Cheryl Yeoh Sew Hoy

On creating a start-up ecosystem in Malaysia, building Reclip.it and CityPockets, and launching a campaign to hold venture capital firms accountable for sexual misconduct.

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Photo: Cheryl Yeoh

Cheryl Sew Hoy is currently an EIR at SVB, Advisor to Cosmos/Tendermint, Culture Summit, and many other startups, and Board Member of Flexiroam LTD, and currently resides in the San Francisco Bay Area.

She was listed in TIME’S “2017 Person of the Year,” as the 13th “Silence Breaker,” who spoke out against sexual harassment in the workplace.

On March 8, 2018, she launched #MovingForward, which is an open-source directory to highlight VC’s anti-discrimination and anti-harassment policies and reporting contacts. As of Sept 2018, 110+ VC firms have committed as full participants.

Interview Q's ―

Cheryl Yeoh has done incredible things for women, not only as an entrepreneur, but as a mentor an an investor. She continues to hold VCs accountable for preventing the maltreatment of women in the industry.

Maya Frai: Tell me a little bit about yourself. Where did you go to school and what did you study?

Cheryl Yeoh: I studied engineering at Cornell University, where I was initially studying Chemical Engineering and then switched to Operations Research and Industrial Engineering. At the time, I had a full scholarship to study engineering at Cornell. My parents advised me to get into the sciences and technology, since if I wanted to do business later, it’s easier to get into business rather than go to school for business to then try to get into technology. So, I’m really thankful now that I have my engineering degree and had the opportunity to take courses in computer science.

MF: What did you do after graduation? How did you end up working in the technology industry?

CY: When I was graduating in 2005, management consulting was pretty popular so that was what I wanted to get into. At the time, the tech scene was just getting started and at school, we just didn’t really hear much about it. Now it’s a lot different. However, during the 2008 financial crisis, people on Wall Street who were jaded by finance and consulting started to quit their jobs to found tech companies. I followed suit and quit my consulting job to start my company.

MF: How has your perspective changed on women in technology since you were in school?

CY: These days, tech startups are everywhere and a lot more common, so the perception of the industry among college students has probably changed a lot. And with that, more attention is being made to women in tech. But in terms of my thoughts on it, I never really thought about gender that much as I was getting into the industry. I wasn’t put off by the fact that there were so few women in tech and wasn’t really thinking about gender. When I founded my first startup, I thought that my gender shouldn’t precede my occupation, so I didn’t label myself as a female entrepreneur. I’m just an entrepreneur. That’s how I think about it and because I’ve had this mentality, I’m not subconscious about it. I do see that there’s a lot of awareness about it and it’s good that we’re supporting more women in tech. But I think if we focus too much on gender, then we become too self-conscious about the the issues surrounding the gender argument and sometimes it becomes a self-fulfilling prophecy.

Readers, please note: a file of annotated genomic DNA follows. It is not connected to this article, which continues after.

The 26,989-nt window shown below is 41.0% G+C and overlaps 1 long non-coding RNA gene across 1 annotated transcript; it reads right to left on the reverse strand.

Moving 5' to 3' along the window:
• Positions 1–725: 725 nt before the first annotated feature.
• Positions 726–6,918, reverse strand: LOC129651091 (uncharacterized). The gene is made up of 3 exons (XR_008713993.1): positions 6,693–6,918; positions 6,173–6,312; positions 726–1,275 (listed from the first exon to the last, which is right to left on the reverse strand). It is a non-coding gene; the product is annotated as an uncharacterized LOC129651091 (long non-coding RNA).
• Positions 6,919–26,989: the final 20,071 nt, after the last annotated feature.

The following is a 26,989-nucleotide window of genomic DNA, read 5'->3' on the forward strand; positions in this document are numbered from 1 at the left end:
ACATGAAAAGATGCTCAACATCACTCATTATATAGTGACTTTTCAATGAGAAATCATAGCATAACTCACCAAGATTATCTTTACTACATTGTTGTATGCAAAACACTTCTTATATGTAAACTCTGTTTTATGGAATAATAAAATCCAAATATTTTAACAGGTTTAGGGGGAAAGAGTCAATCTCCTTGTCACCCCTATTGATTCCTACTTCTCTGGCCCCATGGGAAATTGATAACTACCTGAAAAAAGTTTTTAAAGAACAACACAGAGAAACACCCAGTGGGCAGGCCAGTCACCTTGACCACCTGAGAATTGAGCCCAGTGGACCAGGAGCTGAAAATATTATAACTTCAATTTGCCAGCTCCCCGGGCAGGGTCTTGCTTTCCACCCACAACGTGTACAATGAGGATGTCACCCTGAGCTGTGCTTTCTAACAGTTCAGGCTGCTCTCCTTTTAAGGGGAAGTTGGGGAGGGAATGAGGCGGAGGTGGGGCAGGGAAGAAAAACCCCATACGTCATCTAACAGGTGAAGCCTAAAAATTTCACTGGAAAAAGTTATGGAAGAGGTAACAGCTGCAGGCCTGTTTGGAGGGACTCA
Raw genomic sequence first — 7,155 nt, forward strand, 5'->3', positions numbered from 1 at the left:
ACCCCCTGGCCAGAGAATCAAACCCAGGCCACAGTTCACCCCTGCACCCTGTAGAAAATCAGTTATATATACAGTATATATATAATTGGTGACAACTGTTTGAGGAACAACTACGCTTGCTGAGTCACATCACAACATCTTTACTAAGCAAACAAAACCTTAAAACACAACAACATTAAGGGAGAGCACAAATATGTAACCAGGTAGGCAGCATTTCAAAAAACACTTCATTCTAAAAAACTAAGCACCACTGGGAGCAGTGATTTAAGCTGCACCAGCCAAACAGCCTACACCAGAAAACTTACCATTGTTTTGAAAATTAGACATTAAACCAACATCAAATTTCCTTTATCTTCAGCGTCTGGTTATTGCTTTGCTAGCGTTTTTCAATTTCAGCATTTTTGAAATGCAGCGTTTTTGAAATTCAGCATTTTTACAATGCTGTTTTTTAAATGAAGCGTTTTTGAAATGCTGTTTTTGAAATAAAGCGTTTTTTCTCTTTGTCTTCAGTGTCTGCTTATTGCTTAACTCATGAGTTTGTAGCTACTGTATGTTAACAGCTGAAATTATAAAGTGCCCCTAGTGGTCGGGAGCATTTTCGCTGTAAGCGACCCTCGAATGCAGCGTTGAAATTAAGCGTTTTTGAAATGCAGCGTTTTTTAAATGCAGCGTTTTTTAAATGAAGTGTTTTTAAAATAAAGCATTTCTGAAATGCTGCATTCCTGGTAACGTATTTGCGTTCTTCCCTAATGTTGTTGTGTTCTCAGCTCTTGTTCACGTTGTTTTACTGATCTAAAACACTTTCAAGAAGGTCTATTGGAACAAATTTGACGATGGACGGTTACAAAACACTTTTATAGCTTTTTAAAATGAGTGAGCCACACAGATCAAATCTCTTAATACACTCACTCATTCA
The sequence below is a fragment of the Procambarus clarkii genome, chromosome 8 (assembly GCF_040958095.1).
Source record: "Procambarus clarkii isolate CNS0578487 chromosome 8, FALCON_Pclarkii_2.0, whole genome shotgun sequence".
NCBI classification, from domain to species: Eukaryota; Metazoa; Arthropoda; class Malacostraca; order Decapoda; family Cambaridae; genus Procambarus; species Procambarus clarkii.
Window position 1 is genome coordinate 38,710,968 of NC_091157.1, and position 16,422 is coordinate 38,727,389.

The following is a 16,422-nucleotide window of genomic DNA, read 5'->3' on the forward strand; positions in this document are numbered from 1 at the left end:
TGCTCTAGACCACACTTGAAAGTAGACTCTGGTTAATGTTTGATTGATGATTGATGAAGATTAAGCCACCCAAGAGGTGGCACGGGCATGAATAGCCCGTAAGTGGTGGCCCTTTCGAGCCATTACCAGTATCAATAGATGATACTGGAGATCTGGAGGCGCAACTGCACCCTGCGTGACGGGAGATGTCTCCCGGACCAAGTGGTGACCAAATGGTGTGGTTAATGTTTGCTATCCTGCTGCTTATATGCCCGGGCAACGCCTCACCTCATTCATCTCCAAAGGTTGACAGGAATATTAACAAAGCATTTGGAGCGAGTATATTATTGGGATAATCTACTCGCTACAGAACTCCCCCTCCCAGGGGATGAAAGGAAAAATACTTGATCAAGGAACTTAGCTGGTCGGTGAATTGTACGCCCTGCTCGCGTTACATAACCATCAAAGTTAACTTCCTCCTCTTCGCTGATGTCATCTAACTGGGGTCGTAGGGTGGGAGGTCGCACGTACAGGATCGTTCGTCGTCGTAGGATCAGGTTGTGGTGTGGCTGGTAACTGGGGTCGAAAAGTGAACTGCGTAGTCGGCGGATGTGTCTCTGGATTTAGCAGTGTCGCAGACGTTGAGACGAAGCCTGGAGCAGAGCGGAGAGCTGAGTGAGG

MF: When you left consulting, what did you do to get into the tech scene?

CY: After the 2008 financial crisis, I did consulting for another year in New York but I saw people starting companies in tech. Many startups like Dropbox and Airbnb as well as incubators like Y-Combinator were rising very quickly in Silicon Valley. In New York City, the nascent tech scene was just getting started but growing very quickly. I was lucky to be part of that new wave of entrepreneurs and the community was pretty tight at the time, so a lot of good things came out of it. I then started my first company CityPockets and raised some angel funding in NYC. After a couple of years, the startup didn’t work out so we pivoted to Reclip.It, which was a different product but run by the same team. We then got into the 500 Startups accelerator in Mountain View, so in 2011, I moved to California and started to raise more funding there. A year and a half post-pivot, we were acquired by Walmart Labs.

MF: What did you do after Reclip.It was acquired?

CY: We made the transition to Walmart Labs. I intended to stay there for a couple of years, but I was then headhunted by the Malaysian government. I am originally from Malaysia and got a full government scholarship to study at Cornell — they were really the reason why I was able to study there and later on start my own company. So when they contacted me to return to Malaysia to be the Founding CEO of MaGIC, a private innovation agency funded by the government, I knew I wanted to give back. I was given USD$ 30 million dollars over two years to build out the innovation and startup ecosystem in Southeast Asia focusing on Malaysia as a hub. President Obama came to Malaysia to launch MaGIC, which stands for the Malaysian Innovation and Creativity Center. A few years prior, Obama had launched an initiative called the Global Entrepreneurship Summit (GES), which was hosted every year at a different country. When he was in office, part of his agenda was to nurture entrepreneurship and startups in developing countries, and MaGIC was one of the projects that was inspired by GES. I then spent two years in that region building the ecosystem and ended up creating an equity-free accelerator that is still the largest one in Southeast Asia. After doing that for two years, I came back to the Bay Area to work on different technology projects.